gms | German Medical Science

51. Jahrestagung der Deutschen Gesellschaft für Medizinische Informatik, Biometrie und Epidemiologie

Deutsche Gesellschaft für Medizinische Informatik, Biometrie und Epidemiologie e. V. (gmds)

10. - 14.09.2006, Leipzig

Successful switch to an electronic drug information system at a university hospital

Meeting Abstract

  • Jens Kaltschmidt - Universitätsklinikum Heidelberg, Heidelberg
  • Thilo Bertsche - Universitätsklinikum Heidelberg, Heidelberg
  • Simon Petrick Walter Schmitt - Universitätsklinikum Heidelberg, Heidelberg
  • Markus Gerhard Pruszydlo - Universitätsklinikum Heidelberg, Heidelberg
  • Walter Emil Haefeli - Universitätsklinikum Heidelberg, Heidelberg

Deutsche Gesellschaft für Medizinische Informatik, Biometrie und Epidemiologie e.V. (gmds). 51. Jahrestagung der Deutschen Gesellschaft für Medizinische Informatik, Biometrie und Epidemiologie. Leipzig, 10.-14.09.2006. Düsseldorf, Köln: German Medical Science; 2006. Doc06gmds217

Die elektronische Version dieses Artikels ist vollständig und ist verfügbar unter: http://www.egms.de/de/meetings/gmds2006/06gmds230.shtml

Veröffentlicht: 1. September 2006

© 2006 Kaltschmidt et al.
Dieser Artikel ist ein Open Access-Artikel und steht unter den Creative Commons Lizenzbedingungen (http://creativecommons.org/licenses/by-nc-nd/3.0/deed.de). Er darf vervielf&aauml;ltigt, verbreitet und &oauml;ffentlich zug&aauml;nglich gemacht werden, vorausgesetzt dass Autor und Quelle genannt werden.


Gliederung

Text

Introduction

A majority of medication errors originates in the drug prescription process and many of those errors can be efficiently prevented by a computerized physician order entry (CPOE) [1] process linked to knowledge bases providing decision support (CDS) [2]. Having established a well accepted web-based drug information system (AiDKlinik) [3] in our 1,650-bed university hospital, which currently answers ~50,000 requests every month, we aimed to upgrade the system with CPOE/CDS and to quantify its performance and benefit for the user. We thus selected two prescribing areas of significant impact for the patient (drug information in discharge letters and drug prescription in ambulatory care) and assessed the influence of CDS systems on the costs of prescribed medication and drug interactions as a marker of prescription quality.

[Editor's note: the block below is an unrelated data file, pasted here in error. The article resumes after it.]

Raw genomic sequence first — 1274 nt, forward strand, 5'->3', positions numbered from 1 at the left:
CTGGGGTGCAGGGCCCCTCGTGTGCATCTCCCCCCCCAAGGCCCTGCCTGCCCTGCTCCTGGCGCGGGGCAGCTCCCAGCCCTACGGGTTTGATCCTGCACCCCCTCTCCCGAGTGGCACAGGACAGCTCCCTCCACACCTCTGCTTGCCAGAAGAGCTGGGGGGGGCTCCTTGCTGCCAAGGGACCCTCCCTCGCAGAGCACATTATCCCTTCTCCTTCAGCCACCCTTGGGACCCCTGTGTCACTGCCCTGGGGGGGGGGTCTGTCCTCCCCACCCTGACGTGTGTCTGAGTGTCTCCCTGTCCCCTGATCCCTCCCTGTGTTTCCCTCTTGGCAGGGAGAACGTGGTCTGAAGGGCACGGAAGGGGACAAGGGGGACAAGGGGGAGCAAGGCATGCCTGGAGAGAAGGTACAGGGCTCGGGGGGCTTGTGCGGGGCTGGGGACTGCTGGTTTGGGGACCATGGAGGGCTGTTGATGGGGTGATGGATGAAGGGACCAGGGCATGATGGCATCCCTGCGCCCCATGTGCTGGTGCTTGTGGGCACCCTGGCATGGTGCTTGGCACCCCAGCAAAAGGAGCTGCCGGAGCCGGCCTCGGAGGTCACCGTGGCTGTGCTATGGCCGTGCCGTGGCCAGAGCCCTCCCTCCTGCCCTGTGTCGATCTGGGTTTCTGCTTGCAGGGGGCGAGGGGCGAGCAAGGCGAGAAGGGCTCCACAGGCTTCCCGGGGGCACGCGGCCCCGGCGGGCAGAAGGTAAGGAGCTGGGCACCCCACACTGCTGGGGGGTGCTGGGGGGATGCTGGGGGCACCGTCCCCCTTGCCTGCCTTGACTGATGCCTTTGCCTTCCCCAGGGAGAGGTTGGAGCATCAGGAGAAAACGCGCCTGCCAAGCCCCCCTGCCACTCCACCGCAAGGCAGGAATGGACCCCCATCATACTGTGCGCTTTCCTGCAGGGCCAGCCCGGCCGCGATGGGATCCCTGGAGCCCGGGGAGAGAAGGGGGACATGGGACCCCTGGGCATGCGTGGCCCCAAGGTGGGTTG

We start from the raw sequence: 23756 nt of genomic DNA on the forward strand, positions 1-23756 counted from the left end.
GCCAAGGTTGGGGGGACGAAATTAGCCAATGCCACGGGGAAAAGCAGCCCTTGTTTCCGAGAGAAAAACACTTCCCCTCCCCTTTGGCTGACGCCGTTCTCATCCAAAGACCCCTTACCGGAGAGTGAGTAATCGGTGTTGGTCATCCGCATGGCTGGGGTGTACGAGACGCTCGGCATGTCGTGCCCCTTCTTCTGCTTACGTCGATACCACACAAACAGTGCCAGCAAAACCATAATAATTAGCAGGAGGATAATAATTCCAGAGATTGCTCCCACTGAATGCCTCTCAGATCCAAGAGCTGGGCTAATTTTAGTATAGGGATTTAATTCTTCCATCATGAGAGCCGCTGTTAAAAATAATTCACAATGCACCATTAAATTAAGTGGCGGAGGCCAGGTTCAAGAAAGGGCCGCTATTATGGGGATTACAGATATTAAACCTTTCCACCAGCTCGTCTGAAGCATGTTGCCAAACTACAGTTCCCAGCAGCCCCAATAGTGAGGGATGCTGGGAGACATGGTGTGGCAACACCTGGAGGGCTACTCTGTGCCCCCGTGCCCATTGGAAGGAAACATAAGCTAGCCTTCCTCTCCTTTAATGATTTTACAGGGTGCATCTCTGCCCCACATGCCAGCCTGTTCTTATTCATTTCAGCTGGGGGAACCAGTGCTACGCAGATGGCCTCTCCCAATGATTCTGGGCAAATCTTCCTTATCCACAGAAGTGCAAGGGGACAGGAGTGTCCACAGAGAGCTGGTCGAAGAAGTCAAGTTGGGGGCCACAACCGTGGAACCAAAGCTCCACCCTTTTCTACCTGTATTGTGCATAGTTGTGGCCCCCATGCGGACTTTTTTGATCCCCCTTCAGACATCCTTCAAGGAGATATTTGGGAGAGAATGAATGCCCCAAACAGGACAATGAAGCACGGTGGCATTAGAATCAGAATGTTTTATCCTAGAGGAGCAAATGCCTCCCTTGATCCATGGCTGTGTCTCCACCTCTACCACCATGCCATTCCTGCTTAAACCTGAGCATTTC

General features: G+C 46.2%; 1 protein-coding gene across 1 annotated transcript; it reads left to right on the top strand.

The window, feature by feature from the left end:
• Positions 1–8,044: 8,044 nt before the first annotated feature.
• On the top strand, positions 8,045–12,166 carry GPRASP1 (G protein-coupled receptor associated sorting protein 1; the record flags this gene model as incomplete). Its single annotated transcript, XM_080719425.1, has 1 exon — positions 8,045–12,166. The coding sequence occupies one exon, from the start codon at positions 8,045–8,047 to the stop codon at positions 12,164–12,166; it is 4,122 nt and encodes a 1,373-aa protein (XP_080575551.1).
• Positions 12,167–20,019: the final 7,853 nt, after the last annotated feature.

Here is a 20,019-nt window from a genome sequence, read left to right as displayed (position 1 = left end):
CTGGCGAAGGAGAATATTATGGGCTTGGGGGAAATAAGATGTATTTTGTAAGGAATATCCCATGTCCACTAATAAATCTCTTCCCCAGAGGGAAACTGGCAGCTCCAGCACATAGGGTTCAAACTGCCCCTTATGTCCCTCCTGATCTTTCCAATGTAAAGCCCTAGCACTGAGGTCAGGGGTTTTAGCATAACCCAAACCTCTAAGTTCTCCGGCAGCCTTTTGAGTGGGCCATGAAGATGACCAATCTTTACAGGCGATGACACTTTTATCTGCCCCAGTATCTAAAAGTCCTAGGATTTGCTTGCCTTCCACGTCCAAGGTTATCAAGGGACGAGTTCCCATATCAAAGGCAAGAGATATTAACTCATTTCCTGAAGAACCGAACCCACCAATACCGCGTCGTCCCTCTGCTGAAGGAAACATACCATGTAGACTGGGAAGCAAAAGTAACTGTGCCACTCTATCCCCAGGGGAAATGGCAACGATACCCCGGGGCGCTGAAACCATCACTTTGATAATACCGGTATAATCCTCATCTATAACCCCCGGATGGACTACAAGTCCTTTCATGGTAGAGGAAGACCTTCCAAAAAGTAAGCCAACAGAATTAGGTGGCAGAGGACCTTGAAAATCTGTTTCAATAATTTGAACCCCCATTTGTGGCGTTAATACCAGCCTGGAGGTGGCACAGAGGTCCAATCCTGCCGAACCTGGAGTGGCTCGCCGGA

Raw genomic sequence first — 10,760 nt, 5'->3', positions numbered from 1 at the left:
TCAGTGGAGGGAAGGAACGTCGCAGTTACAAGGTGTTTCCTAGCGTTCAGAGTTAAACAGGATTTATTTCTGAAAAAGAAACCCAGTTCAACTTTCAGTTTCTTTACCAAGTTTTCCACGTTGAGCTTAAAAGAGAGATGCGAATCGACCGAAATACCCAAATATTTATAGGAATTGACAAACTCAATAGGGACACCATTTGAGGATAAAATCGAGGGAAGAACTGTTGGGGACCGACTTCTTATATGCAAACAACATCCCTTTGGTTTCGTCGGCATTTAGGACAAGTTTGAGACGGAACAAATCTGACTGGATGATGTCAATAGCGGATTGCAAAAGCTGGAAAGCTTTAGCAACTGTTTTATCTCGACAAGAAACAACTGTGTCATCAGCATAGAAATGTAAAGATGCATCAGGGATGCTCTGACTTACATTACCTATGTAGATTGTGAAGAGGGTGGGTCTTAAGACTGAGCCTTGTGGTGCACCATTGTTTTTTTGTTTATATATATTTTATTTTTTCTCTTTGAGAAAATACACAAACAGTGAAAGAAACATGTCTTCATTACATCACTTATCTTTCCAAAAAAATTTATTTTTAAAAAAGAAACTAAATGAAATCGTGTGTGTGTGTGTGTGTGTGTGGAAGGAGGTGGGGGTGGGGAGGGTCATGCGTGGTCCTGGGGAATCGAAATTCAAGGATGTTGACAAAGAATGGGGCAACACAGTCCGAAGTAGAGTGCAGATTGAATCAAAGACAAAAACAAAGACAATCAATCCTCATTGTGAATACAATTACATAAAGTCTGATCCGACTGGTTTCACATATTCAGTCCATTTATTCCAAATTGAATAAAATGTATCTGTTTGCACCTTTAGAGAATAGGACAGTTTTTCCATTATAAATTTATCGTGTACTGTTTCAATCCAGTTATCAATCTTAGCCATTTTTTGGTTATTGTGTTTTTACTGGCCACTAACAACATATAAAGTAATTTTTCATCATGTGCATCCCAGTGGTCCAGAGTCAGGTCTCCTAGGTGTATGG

Methods

Our web-based system is programmed in PHP using Asynchronous JavaScript and XML (AJAX) and MySQL as a database backend. As a new feature we developed a CPOE which allowed the combined listing of any number of drugs with corresponding dosing regimens. This list was linked to a CDS with ~8000 drug interactions that continuously evaluates all drug combinations on the list and immediately displays colour-coded alerts. CDS for discharge letters additionally included a cost-optimising tool which considers the German statutory requirement to suggest a less expensive therapeutic alternative if available on the market (§115c, SGB V). After piloting and validation the tools were integrated in the SAP hospital information system (i.s.h.med) and data on the following endpoints were consecutively collected. For a period of three months the duration of the prescribing process was measured. The time it took from starting input until data were transferred to i.s.h.med (where the print command was given) was recorded in a log file. In addition, the number and severity of drug interactions during the prescription process and after printing was collected. Finally, in the third month also the cost difference between the prescribed medication and alternatives, suggested by AiDKlinik and eventually accepted by the physician, was analysed.